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Weather Changes & Your Furniture

Wood is very sensitive to water and changes in relative humidity. As the weather changes from season to season, so does the humidity in your home and also the moisture content of your wood furniture. This situation causes the wood to expand and contract with every change in the humidity.

The purpose of the finish is to minimize the effects of moisture changes by sealing the wood. Wood likes moderate conditions of around 65 to 75 degrees Fahrenheit with a relative humidity of around 45 percent to 55 percent. Most homes today have air handling systems that provide a humidifier in winter to add moisture when the air is “dry” and an air conditioner in summer to remove moisture when the air is “wet”. If you do not have this optimum condition but keep the temperature and humidity steady, even if they are to high or to low, it is much better than frequent and/or sudden changes.

Furniture can deteriorate quickly if stored in a basement (high moisture), attic (high heat), garage or non -climate controlled storage units or warehouses (continual changing conditions). Excess heat and dryness can cause wood to split and/or crack. Keep your furniture away from all direct heat sources like radiators, wood stoves and air ducts.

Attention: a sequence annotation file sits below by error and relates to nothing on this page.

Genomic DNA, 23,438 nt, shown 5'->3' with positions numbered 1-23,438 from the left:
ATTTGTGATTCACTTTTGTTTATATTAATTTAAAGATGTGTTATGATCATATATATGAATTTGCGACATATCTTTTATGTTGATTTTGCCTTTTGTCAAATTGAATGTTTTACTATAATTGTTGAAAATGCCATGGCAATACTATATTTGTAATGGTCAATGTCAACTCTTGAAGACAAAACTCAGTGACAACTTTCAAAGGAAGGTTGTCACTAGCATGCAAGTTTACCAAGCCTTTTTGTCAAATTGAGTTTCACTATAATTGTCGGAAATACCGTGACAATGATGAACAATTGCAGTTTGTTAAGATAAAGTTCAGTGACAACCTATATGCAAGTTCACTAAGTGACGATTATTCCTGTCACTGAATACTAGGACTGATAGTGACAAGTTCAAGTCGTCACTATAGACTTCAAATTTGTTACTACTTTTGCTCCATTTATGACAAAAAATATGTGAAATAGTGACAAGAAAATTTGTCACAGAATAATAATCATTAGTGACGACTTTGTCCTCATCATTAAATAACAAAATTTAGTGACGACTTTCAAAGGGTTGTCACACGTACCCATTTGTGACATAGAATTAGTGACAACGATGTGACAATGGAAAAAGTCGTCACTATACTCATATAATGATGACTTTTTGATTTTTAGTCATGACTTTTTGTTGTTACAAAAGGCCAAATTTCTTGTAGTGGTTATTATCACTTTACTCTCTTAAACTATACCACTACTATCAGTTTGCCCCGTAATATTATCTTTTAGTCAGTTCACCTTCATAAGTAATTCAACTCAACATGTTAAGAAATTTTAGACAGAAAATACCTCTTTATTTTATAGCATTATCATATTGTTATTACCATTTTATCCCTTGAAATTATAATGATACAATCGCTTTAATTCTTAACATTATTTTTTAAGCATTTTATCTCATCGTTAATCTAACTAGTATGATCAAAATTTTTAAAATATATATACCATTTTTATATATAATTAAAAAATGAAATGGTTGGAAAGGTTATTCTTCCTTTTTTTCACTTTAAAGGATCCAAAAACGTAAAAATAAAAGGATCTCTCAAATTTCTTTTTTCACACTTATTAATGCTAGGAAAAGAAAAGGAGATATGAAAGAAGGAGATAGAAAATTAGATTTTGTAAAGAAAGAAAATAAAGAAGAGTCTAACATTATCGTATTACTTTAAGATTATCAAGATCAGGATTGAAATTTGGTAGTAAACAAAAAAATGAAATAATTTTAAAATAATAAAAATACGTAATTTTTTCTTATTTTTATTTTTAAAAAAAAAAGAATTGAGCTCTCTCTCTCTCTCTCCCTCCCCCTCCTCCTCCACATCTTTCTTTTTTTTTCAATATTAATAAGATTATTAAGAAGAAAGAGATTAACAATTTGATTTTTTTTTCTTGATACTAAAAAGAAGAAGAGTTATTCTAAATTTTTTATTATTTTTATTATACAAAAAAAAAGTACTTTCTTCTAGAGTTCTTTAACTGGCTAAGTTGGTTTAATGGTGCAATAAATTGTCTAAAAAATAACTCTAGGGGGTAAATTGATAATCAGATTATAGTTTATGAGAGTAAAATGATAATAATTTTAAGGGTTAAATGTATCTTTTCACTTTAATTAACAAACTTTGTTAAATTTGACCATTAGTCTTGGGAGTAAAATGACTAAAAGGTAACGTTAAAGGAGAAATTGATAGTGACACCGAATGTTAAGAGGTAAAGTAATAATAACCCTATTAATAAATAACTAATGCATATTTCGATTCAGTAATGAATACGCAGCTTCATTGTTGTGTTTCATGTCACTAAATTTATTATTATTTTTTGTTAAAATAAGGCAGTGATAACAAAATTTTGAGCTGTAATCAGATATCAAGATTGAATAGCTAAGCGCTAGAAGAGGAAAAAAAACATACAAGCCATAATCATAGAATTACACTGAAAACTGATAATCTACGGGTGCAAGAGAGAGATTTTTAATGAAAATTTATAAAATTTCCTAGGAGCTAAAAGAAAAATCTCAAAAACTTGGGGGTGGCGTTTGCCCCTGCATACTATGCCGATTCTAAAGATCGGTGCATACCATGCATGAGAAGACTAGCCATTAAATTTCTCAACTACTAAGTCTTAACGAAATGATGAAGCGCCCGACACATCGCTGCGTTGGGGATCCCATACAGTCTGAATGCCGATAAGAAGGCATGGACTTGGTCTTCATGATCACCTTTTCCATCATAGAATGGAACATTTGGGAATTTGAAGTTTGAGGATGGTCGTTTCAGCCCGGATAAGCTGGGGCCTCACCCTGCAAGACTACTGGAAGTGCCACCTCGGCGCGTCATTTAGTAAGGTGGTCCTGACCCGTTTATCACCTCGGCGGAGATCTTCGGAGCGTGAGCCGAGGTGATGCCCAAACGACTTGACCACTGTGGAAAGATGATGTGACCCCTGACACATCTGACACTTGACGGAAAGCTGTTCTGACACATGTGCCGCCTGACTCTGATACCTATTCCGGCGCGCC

If you need to put your furniture near a heat source, use a shield or diverter to deflect or direct heat away. Wood is most likely to check (crack) when the climate in your home suddenly changes from hot and humid to cold and dry. Frequent and sudden changes in humidity and temperature are especially bad.

Here are a few suggestions for dealing with humidity and your furniture:

(1) Furniture can best handle temperature and humidity changes when they occur gradually. Sudden changes like opening a vacation home, or putting items into non-climate controlled storage in winter directly from your warm home can be problems for your furniture.

(2) When air conditioning your home, it is best to keep the intake of outside humid air to a minimum. Don’t open the windows to “air out” the house on fair days.

(3) Add a humidifier or vaporizing unit to your heating system to help stabilize the humidity level during the cold dry months of winter.

(4) Use dehumidifiers in damp rooms and during prolonged rainy seasons to remove excess moisture from the air.

Until next time –  Dan @ Wood Menders